• Your tiredness disrupts your work, social life, or daily routine.
  • You have no desire to do the things you normally do.
  • You feel negative, sad, or irritable.

Source: American Cancer Society: Fatigue in People With Cancergoing to a new website.

Coping

Coping with Fatigue: Tips

Learning about fatigue patterns, how bad it might be, and how long it may last are key parts of dealing with fatigue. It may be helpful to have a family member come to your appointment and help you talk to your health care team about your fatigue.

Here are tips that you can do to manage and reduce your fatigue:

  • List your activities in order of how important they are to you, so you can do the more important ones when you have the most energy.
  • Ask for help and have other people do things for you when possible.
  • Focus on one thing at a time; don't try to multi-task.
  • Put things that you often use within easy reach.
  • Set up and follow a structured daily routine, keeping as normal a level of activity as possible.
  • Balance rest and activity. Too much time in bed can make you weak. Try to avoid it. Schedule activities so that you have time for plenty of rest that does not interfere with nighttime sleep. A few shorter rest periods are better than one long one.
  • Learn ways to deal with your stress. Try to reduce it using things like deep breathing, imagery, meditation, prayer, talking with others, reading, listening to music, painting, or any other things you like to do.
  • Keep a record of how you feel each day. Take it with you when you see your doctor.
  • Talk to your doctor about how to manage any pain, nausea, or depression you may have.
  • Talk to your doctor about physical exercise before you start an exercise program.
  • Get fresh air, if possible.
  • Unless you are given other instructions, eat a balanced diet that includes protein (meat, milk, eggs, and beans) and drink about 8 to 10 glasses of water a day.

The first thing to do for fatigue is talk to your doctor or nurse about it. Let them know how bad it is so you can get the help you need to deal with it.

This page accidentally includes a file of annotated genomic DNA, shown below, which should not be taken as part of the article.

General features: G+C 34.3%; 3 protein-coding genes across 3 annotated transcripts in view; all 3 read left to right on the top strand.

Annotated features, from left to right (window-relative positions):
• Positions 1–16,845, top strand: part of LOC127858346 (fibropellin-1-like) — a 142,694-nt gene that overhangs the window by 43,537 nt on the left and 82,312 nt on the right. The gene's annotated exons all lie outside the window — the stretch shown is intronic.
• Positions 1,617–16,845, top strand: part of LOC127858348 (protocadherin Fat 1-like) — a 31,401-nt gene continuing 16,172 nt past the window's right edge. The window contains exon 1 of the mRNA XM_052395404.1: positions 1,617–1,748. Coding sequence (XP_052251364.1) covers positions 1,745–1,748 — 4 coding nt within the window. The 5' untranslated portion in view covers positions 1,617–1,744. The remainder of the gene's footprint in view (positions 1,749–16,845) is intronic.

Source: American Cancer Society: Fatigue in People With Cancergoing to a new website

"Chemobrain" and Fatigue - TIPS

Many cancer patients suffer cognitive deficits, especially memory loss and attention deficits. Chemobrain is probably compounded by stress and fatigue. Bernadine Cimprich, U-M associate professor of nursing, said research has found that exercise, yoga, meditation and spending time in nature have a measurable impact in reducing fatigue. In addition, consider these lifestyle approaches:
  • Focus on the priorities that are most important to you. Delegate tasks or leave other things undone.
  • When you approach a task that requires a lot of mental energy, break it down into smaller goals.
  • Don't try to multitask, especially in situations where it could be dangerous, for example, when driving or while cooking.
  • Schedule your day in advance. Having a structure will help you complete tasks.
  • Rely on family and friends to help you. If you're having trouble making simple decisions -- like meal planning -- ask if they would help with decision-making and shopping.
  • Use a buddy system. For situations where you are concerned that you may be making a mistake, ask someone to look over your work. If you need to read something complex, ask someone to talk it over with you to make sure you fully understand.

Source: U-M Comprehensive Cancer Center: Clearing the Mind: Coping with "chemobrain".

Resources

University of Michigan Resources

National Resources

Local Resources

back to top